• It is believed that many other legislators had come into contact with the confirmed cases, raising fear and panic that the number might be higher.
• The ministry has cautioned members of the public against attending public gatherings as they are avenues for the spread of the virus.
The Health Ministry response teams have activated contact tracing for several legislators who are alleged to have tested positive for the coronavirus.
As of Monday, the total number of positive cases in the country was 6,190. This was after 120 new cases were confirmed.
Even though the ministry could not give the exact number, six MPs were allegedly admitted to different city hospitals, with one said to be in ICU.
It is believed that many other legislators had come into contact with the confirmed cases, raising fear and panic that the number might be higher.
“I don't have that information as to the number of MPs and how many they are, what their state is clinically, but I want to say that protocol for positive cases once they are identified is to do the follow-up contact tracing and that is done for any individual who turns out positive, regardless of his stature in society,” Health CAS Rashid Aman said on Monday.
“In terms of contact tracing, we have set protocols, which we must follow, regardless of who is the person affected. That is the procedure; we must follow the contacts and we must trace them, treat them, isolate them and that process will continue.”
This is a blow to the virus containment measures as the majority of lawmakers have, in the recent past, been shuttling from Nairobi to their constituencies, thus likely to spread the virus to the grassroots levels.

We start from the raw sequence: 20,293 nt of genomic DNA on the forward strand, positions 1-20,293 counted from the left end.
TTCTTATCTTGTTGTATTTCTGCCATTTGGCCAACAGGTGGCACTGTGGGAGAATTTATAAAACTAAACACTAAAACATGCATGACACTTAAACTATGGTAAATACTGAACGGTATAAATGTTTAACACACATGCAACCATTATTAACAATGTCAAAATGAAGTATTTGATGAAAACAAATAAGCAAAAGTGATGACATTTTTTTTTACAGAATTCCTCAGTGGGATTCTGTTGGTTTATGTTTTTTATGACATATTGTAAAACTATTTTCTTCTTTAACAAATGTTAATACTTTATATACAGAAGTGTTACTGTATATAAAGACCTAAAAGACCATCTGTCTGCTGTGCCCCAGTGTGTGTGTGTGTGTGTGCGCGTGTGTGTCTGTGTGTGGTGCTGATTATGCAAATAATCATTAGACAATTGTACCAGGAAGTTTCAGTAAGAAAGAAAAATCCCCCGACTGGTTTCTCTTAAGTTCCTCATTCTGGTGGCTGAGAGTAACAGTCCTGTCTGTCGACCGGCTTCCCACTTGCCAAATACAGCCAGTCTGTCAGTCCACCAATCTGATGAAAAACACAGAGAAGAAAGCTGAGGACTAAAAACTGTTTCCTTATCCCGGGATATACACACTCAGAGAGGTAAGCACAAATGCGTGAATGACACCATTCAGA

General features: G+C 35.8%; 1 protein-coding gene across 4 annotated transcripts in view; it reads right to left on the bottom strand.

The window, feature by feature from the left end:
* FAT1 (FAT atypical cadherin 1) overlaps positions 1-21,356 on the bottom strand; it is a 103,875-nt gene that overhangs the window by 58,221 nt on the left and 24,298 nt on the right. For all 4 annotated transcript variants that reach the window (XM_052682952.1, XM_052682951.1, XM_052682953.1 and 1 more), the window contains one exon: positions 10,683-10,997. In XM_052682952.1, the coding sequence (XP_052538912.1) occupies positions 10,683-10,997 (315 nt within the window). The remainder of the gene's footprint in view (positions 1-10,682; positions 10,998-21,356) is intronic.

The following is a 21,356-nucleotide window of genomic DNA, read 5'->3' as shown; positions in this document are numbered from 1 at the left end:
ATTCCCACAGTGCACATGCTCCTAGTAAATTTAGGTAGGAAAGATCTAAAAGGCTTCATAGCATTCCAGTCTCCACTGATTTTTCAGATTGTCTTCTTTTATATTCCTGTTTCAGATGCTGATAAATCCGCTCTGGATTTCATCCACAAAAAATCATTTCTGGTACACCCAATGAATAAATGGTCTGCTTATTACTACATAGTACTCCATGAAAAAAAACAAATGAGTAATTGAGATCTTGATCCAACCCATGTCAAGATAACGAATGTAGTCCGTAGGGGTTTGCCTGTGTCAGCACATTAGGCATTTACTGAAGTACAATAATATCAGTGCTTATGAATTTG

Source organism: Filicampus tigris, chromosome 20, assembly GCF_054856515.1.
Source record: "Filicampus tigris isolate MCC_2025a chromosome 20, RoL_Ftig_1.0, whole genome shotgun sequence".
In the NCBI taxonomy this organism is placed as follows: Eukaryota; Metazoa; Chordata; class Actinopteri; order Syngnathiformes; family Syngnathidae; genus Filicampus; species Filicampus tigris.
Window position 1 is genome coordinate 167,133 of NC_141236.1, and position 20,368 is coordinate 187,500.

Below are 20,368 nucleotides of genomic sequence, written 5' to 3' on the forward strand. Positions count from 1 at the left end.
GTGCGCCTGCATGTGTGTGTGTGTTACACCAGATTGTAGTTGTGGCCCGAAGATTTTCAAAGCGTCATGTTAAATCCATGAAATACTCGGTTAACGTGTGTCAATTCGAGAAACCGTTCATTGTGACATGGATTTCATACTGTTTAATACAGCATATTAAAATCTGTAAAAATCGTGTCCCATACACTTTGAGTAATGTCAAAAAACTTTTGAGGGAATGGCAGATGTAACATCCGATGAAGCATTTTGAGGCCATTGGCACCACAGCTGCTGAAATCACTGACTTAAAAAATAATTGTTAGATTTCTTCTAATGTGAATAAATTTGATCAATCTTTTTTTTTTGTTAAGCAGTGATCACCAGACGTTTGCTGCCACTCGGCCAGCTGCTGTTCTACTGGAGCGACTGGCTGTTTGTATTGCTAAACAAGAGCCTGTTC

The ministry has, however, cautioned members of the public against attending public gatherings as they are avenues for the spread of the virus.
Some lawmakers have been seen in public gatherings in complete disregard for social distancing rules.
“The person standing next to you might be positive, so it is an individual responsibility. If you think you are in a gathering that has been prohibited, why don’t you avoid them yourselves?” director public health Francis Kuria said.
He, however, noted that talking about numbers and people who are infected might reverse the gains made in the fight against the stigma associated with the virus.
“The numbers might be there, but let's delink from that for the purpose of fighting stigmatisation. Let's talk about Kenyans getting infected and avoiding getting infected, avoid those gatherings,” Kuria said.
The new cases confirmed on Monday were from 2,221 samples tested in a day, with the cumulative tests conducted so far now standing at 167,417.
All the new cases except five were Kenyans aged between six and 83.
Nairobi continues to lead in the number of cases, with the county recording 67 new ones on Monday. Mombasa had 17, Kajiado and Machakos nine each, Kiambu eight, Uasin Gishu four, while Nakuru, Kilifi and Narok had two each.
On a positive note, 42 patients were discharged from health facilities across the country, bringing the total recoveries to 2,013.
One more patient, however, succumbed to the virus, bringing the total fatalities to 144.
The community transmission is now firmly established in the country, accounting for 91 per cent of recorded cases, with the bulk of the cases being recorded in Nairobi and Mombasa.
So far, 41 of the 47 counties have reported at least a case.
“These numbers suggest that it is only a matter of time before all the counties record a Covid-19 case. This should not make us panic. It should strengthen our people to strictly adhere to the containment measures to prevent widespread infections within the counties,” Aman said.
Globally, as of Monday, the disease burden stood at 9.9 million, with more than 498,000 deaths recorded.